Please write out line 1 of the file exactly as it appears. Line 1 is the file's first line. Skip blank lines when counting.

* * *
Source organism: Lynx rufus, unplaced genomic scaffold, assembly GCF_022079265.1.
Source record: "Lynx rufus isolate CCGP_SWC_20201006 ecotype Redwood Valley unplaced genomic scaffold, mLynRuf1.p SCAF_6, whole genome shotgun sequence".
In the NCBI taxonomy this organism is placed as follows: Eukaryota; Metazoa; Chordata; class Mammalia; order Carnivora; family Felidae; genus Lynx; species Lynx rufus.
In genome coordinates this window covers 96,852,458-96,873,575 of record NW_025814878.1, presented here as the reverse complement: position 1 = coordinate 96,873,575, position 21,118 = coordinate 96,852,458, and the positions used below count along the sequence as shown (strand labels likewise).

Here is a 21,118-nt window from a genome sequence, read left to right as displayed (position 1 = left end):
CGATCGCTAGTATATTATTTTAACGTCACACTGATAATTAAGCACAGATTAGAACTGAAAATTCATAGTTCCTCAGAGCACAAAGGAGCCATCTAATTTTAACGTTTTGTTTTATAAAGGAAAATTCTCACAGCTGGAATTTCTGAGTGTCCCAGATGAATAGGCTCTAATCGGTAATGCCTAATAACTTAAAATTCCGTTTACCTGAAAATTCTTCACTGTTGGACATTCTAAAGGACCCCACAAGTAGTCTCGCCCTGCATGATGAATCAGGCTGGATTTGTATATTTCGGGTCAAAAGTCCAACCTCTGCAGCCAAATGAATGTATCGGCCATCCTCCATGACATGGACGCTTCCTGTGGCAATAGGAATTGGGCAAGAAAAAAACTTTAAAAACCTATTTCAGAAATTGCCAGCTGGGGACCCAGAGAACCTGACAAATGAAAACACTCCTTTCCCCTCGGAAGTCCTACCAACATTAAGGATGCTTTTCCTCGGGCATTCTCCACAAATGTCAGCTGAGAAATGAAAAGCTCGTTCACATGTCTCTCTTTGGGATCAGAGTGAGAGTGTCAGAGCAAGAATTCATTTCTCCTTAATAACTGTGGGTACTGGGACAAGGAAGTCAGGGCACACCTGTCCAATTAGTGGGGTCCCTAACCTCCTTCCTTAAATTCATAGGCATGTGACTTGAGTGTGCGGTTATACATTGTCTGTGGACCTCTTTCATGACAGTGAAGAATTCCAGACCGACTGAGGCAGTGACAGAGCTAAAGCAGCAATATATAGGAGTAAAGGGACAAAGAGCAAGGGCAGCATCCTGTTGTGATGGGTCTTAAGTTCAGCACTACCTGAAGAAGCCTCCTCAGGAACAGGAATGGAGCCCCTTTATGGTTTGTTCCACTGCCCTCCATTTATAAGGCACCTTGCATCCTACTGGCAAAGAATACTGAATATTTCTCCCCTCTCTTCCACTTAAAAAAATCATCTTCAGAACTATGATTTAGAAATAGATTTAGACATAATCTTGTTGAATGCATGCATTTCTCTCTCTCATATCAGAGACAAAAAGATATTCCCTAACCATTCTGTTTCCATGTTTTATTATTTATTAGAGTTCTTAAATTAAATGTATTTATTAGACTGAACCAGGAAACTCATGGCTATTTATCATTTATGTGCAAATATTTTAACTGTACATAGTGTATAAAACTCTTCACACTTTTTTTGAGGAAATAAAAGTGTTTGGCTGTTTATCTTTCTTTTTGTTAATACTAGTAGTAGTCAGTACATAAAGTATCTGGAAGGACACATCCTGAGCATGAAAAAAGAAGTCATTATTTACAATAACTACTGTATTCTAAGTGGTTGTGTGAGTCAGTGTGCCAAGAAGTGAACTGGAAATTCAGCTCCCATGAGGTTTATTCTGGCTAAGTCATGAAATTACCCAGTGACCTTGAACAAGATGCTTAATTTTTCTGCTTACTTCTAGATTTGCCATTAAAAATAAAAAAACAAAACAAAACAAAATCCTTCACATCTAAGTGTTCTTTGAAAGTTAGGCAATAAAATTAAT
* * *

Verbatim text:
Source organism: Lynx rufus, unplaced genomic scaffold, assembly GCF_022079265.1.